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Clinton's campaign to end-run Congress
He's making policy changes by executive order

By Kenneth T. Walsh, U.S. News Online, 6/26/00

President Clinton keeps on keepin' on, even though most Americans are tuning him out. In the past few weeks, with little fanfare, he has resumed issuing a stream of directives, executive orders, and other federal rules affecting millions of lives and framing issues for the fall election.

What the president is interested in is getting things done," says White House Chief of Staff John Podesta, who argues that congressional Republicans have refused to enact many of his priorities, so he must go it alone. Podesta told U.S. News that Clinton is simply using the legal tools available to any president. (Franklin Roosevelt, in office for 12 years, issued more than 3,700 executive orders, and Woodrow Wilson, Calvin Coolidge, Theodore Roosevelt, and Herbert Hoover each issued more than 1,000.)

But Clinton's activism has left GOP leaders sputtering. House Majority Leader Richard Armey of Texas calls it a stealth campaign to circumvent Congress. And a key staffer for House Government Reform Subcommittee Chairman David McIntosh of Indiana says: "It's the nature of the executive orders that's the problem. Some are substantive, some are devious." And in important cases, the aide contends, Clinton's actions are unconstitutional and represent "the Democratic big-government philosophy."

Clinton has issued 451 directives since he took office in 1993. He has issued 40 on the environment, 23 on health care, 14 on civil rights, and 54 to improve management and government efficiency, according to the Office of Management and Budget.

The pace seems to be increasing. On June 10, he announced that states can now pay unemployment benefits to parents who take time off from work to care for newborns. Congressional Republicans condemned it as an illegal "power grab" that could jeopardize the solvency of state unemployment-insurance trust funds.

On June 9, Clinton invoked the 1906 Antiquities Act to declare large areas of federal land national monuments in Arizona, Colorado, Oregon, and Washington State. Earlier, he used the act to create vast new protected areas at the Grand Canyon and in California.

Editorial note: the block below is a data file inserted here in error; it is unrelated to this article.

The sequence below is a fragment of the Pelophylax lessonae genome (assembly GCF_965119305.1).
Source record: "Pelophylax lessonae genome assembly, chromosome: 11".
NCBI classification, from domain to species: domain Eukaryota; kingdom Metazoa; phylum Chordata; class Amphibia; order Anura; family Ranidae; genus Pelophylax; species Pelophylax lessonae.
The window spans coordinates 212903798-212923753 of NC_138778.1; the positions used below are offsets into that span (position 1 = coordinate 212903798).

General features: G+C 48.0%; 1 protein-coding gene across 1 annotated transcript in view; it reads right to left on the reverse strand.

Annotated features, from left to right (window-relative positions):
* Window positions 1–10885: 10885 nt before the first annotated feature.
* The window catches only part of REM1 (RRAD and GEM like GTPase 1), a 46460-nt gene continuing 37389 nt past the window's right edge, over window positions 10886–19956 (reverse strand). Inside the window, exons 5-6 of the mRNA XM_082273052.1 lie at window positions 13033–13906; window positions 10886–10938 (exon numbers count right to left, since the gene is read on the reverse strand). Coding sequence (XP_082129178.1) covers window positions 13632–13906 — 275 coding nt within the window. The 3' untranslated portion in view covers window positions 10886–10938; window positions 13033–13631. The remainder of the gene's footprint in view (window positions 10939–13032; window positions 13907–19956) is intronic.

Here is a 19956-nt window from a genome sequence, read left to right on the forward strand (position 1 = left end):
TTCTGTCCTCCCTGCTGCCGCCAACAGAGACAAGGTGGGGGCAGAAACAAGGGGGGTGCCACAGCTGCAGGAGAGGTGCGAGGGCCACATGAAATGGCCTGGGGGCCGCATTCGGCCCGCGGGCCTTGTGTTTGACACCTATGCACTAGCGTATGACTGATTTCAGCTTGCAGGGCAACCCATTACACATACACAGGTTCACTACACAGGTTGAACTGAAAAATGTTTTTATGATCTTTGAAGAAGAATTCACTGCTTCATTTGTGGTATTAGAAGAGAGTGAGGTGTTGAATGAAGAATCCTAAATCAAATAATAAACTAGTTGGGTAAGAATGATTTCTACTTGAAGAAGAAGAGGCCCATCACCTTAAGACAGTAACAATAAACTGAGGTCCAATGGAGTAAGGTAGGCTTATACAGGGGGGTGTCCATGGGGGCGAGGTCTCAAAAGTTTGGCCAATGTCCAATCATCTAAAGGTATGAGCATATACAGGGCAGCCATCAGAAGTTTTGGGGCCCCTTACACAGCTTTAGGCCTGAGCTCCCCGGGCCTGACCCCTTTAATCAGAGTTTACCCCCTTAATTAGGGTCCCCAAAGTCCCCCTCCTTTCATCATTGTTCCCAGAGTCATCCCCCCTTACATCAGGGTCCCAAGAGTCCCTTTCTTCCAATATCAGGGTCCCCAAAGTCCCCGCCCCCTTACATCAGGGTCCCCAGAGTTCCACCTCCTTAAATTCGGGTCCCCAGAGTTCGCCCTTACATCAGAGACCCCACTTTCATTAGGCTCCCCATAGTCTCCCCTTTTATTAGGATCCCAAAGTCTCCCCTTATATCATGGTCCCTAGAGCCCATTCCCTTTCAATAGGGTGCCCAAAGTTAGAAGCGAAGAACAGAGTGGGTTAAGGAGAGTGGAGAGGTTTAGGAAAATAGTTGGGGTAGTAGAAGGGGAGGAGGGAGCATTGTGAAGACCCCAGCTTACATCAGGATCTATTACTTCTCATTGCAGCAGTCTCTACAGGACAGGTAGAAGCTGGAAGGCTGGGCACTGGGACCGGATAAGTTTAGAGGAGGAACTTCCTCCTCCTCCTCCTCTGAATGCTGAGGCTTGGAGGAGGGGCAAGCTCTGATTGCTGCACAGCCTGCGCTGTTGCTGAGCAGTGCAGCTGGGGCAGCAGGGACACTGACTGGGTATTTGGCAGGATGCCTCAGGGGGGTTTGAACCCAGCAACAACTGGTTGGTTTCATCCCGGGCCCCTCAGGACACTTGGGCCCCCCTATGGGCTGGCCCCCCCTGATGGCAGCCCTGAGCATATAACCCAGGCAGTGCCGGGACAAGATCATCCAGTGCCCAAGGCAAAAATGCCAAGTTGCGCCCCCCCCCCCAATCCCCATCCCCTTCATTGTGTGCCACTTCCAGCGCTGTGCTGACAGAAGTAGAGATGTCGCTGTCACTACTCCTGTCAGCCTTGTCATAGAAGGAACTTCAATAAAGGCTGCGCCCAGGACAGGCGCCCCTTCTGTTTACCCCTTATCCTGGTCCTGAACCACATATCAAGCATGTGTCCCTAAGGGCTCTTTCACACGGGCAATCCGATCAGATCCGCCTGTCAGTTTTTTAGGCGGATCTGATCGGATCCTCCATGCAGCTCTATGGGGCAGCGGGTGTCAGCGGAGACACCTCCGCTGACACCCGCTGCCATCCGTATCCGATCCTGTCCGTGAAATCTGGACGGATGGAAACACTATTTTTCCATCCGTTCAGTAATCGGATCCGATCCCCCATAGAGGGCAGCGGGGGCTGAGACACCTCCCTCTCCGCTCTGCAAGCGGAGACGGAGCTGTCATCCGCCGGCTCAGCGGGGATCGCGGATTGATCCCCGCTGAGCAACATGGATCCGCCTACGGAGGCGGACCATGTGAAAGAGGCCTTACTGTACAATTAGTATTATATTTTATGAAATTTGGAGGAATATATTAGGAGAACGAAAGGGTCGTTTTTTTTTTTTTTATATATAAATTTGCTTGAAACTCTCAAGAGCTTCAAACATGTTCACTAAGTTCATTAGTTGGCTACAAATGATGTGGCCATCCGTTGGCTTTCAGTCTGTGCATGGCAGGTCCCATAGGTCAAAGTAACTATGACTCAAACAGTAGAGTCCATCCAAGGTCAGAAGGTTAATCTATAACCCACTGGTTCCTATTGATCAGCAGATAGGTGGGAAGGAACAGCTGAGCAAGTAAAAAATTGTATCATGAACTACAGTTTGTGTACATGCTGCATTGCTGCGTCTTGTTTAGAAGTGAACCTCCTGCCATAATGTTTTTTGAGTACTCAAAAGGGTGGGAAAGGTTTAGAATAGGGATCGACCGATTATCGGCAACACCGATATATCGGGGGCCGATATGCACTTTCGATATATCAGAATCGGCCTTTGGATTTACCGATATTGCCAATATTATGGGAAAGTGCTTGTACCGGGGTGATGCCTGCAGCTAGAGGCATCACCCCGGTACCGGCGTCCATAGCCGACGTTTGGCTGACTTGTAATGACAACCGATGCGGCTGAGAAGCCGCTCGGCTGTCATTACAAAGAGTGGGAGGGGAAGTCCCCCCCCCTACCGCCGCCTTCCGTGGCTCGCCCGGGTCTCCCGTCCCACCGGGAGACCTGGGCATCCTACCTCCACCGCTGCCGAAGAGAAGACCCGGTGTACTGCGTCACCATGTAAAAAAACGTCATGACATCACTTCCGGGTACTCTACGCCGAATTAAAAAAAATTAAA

Some Republicans, including Sen. Slade Gorton of Washington, complained that the president was falsely claiming that an emergency endangered the tracts, and that federal initiatives should have been coordinated with state leaders and local residents. Opponents vowed to block the designations in Congress–and roll back other edicts.

Crowd pleasers. Yet even if they are eventually thwarted, Clinton's initiatives have highlighted issues that will be important to the Democrats, especially Vice President Al Gore, this fall. White House advisers say the public overwhelmingly supports the policies Clinton is pursuing, according to Democratic polls.

At least some of his actions seem targeted to key constituencies. He won praise from environmentalists in California and other Western states because of his initiatives to protect land and water there. He courted suburban parents, especially married women, by authorizing the unemployment benefits for newborn care. He appealed to the elderly by authorizing Medicare to cover most costs of clinical trials that test new drugs and medical treatments. And Clinton impressed organized labor by raising U.S. import duties on steel pipe and wire rod.

"While all presidents are politicians by definition, we just assume that everything that President Clinton does is political," says political scientist Steve Hess of the Brookings Institution. "But on the other hand, there is gridlock and he does want to accomplish things."

Either way, White House aides say Clinton will continue issuing such directives until he no longer has the power to do so–in January 2001.


 

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